How to Excel at Elite Institutions: A Guide for Students of Color - Higher Education
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How to Excel at Elite Institutions: A Guide for Students of Color

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Note: This post was co-authored by Ufuoma Abiola, a graduate student in the Higher Education program at the University of Pennsylvania.

Elite research institutions with myriad resources can be wonderful places to gain an education; they also can be daunting for a student unfamiliar with the surroundings. We offer the following strategies for student success. Although many of these recommendations apply to all students, they are specifically directed toward students of color.

With regard to academics and maintaining a high grade point average, students should visit faculty members during their office hours. Faculty members have these open periods for discussion for a reason—to help you better understand the course material. Take advantage of these opportunities. It is also important that you dedicate time to studying each day. Make appointments with yourself and do not cancel them. Be disciplined. Find a place to study that feels comfortable and is conducive to reading, thinking and writing. Create a daily routine similar to exercising or eating meals. Although you may be tempted, do not procrastinate. Studying when you originally planned will allow for time for other facets of the college experience. 

You also should take advantage of all the campus resources to assist with your academics. Most colleges have writing centers and tutoring labs. Do not be embarrassed about using these resources—you are at college to learn, and part of learning is admitting when you need more help. Likewise, meet with your academic adviser and ask for everything that you need. If you are not honest about your strengths and weaknesses, an adviser cannot properly help you.

When thinking about your major, consider the required coursework. If you are not interested in the majority of the classes, do not pursue the major. You need to pick a major that sparks your interests and passions. Once you decide, immerse yourself in your major. Pursue extra reading and participate in independent studies with faculty members. Get all that you can get out of your academic exploration and give as much as you can.

Moreover, you must be an advocate for yourself and build a support system around you. Identify mentors who can help you professionally and personally and do not be afraid to ask these individuals to serve as your mentor. Being a mentor is a great honor, and most people are willing to do it. You also may want to create a support system outside your college as well—among your family, friends and perhaps within your faith community. Sometimes, it is advantageous to talk to individuals who are detached from the institution to gain a fresh perspective.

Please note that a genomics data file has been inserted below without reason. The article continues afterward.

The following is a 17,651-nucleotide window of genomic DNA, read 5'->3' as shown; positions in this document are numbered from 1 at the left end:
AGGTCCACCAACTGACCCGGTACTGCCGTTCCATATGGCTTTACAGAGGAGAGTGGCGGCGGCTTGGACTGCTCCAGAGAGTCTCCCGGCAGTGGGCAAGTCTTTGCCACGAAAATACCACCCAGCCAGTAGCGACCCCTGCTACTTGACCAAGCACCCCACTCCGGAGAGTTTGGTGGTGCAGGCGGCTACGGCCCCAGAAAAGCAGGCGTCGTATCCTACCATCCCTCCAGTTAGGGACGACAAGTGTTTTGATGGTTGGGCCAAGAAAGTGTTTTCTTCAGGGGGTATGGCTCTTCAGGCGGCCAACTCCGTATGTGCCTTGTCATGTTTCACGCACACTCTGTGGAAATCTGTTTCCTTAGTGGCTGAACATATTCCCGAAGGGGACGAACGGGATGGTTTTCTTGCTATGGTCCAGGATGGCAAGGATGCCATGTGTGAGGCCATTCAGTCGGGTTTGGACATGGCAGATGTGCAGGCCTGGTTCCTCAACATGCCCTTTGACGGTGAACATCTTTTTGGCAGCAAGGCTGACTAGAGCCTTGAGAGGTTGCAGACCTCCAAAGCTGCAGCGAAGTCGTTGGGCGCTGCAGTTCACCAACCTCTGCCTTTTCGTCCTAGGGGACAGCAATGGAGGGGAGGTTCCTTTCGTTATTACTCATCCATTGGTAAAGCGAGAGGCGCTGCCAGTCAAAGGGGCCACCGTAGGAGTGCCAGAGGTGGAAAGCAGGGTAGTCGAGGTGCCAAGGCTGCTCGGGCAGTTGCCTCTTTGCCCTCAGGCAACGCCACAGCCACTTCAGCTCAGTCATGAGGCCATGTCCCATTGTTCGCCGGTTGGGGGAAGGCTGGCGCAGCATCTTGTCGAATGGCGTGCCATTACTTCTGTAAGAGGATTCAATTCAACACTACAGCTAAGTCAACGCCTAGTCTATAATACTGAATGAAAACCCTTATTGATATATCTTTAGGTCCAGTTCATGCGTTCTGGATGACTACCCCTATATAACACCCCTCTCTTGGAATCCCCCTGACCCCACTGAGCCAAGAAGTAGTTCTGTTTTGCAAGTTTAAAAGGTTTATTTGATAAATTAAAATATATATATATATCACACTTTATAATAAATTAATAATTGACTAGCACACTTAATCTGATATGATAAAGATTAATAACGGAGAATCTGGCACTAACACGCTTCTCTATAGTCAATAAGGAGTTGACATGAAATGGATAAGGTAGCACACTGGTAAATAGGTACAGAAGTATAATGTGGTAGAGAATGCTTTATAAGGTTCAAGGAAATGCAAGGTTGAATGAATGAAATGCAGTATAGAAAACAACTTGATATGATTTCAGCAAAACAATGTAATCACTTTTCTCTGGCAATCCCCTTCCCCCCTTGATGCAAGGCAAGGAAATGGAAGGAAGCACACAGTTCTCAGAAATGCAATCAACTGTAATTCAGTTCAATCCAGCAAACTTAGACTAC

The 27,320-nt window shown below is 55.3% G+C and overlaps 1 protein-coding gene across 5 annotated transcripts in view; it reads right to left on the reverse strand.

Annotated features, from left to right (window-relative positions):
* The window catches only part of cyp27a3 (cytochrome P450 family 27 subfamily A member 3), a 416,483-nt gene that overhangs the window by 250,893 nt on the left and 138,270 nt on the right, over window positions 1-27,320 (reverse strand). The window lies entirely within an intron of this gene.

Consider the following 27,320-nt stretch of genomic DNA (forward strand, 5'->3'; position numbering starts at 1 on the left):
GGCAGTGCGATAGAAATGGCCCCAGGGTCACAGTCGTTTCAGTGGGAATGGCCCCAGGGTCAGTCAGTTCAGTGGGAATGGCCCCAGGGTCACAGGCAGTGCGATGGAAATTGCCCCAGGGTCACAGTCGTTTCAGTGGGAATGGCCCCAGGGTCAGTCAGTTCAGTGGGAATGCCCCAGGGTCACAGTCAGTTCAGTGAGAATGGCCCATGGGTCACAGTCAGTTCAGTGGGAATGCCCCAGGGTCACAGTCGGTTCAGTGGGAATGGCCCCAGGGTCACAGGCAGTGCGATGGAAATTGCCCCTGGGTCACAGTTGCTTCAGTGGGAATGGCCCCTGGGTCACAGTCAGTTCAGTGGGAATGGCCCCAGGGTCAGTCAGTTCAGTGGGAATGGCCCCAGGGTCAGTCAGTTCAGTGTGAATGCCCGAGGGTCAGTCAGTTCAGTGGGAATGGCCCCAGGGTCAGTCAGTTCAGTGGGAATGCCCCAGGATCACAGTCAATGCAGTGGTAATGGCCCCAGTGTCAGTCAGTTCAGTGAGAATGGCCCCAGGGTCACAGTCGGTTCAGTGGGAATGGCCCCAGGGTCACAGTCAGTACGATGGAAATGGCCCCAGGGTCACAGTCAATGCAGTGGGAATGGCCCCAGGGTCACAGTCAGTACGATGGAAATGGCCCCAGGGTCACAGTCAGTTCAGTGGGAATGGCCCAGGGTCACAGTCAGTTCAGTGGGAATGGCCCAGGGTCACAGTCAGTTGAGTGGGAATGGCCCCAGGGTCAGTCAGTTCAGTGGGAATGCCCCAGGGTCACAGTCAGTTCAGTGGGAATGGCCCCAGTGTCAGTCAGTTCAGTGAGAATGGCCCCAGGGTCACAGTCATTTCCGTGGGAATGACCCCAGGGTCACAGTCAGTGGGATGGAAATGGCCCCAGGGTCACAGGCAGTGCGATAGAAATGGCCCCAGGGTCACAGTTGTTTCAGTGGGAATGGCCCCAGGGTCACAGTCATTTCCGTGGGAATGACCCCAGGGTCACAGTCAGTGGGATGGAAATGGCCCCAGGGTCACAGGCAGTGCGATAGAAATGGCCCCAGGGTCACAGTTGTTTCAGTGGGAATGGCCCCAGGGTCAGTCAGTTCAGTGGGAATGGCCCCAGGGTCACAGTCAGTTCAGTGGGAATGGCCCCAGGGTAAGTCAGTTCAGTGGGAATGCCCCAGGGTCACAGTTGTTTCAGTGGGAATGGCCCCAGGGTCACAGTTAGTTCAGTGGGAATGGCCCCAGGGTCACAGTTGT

Further, in order to learn more about careers affiliated with your major, set up informational meetings with individuals in your field. Ask your faculty members or academic adviser to help with these introductions. The more perspectives and information you can gather prior to graduating, the more competitive you will be on the job market, and the more informed you will be once you secure a job.

In addition to your academics, be a positive leader on campus. This will make you a well-rounded individual. Get involved in a variety of activities, including social organizations as well as student government. Spend time volunteering in the community surrounding your college—give back. You will be amazed at what you can learn from volunteering. This experience will bolster what is being taught in the classroom and often makes learning come alive.

In all that you do, be organized and have a plan. Keep your calendar up to date, check your e-mail often, and have goals. Begin with graduation and have year-to-year aspirations. Your goals may change; so be flexible, but have a guide nonetheless. Without goals it is nearly impossible to achieve success. Share your goals with your faculty mentors, your academic adviser, and your family and friends. Sharing goals makes you more likely to achieve them, as it holds you accountable.

You must engage in networking. Use all of your experiences to enhance your learning experience. Networking is most successful when you are active and busy—when you attend events and conferences. 

With a positive outlook, spurred by energy and enthusiasm, you can tackle the often daunting nature of most elite institutions. Make use of the resources and the connections that the institution has to offer to enhance your learning and meet your goals and remember along the way to share all that you have gained with the next generation of students of color.

A professor of higher education at the University of Pennsylvania, Dr. Marybeth Gasman is the author of Envisioning Black Colleges: A History of the United Negro College Fund (Johns Hopkins University Press, 2007) and lead editor of Understanding Minority Serving Institutions (SUNY Press, 2008).

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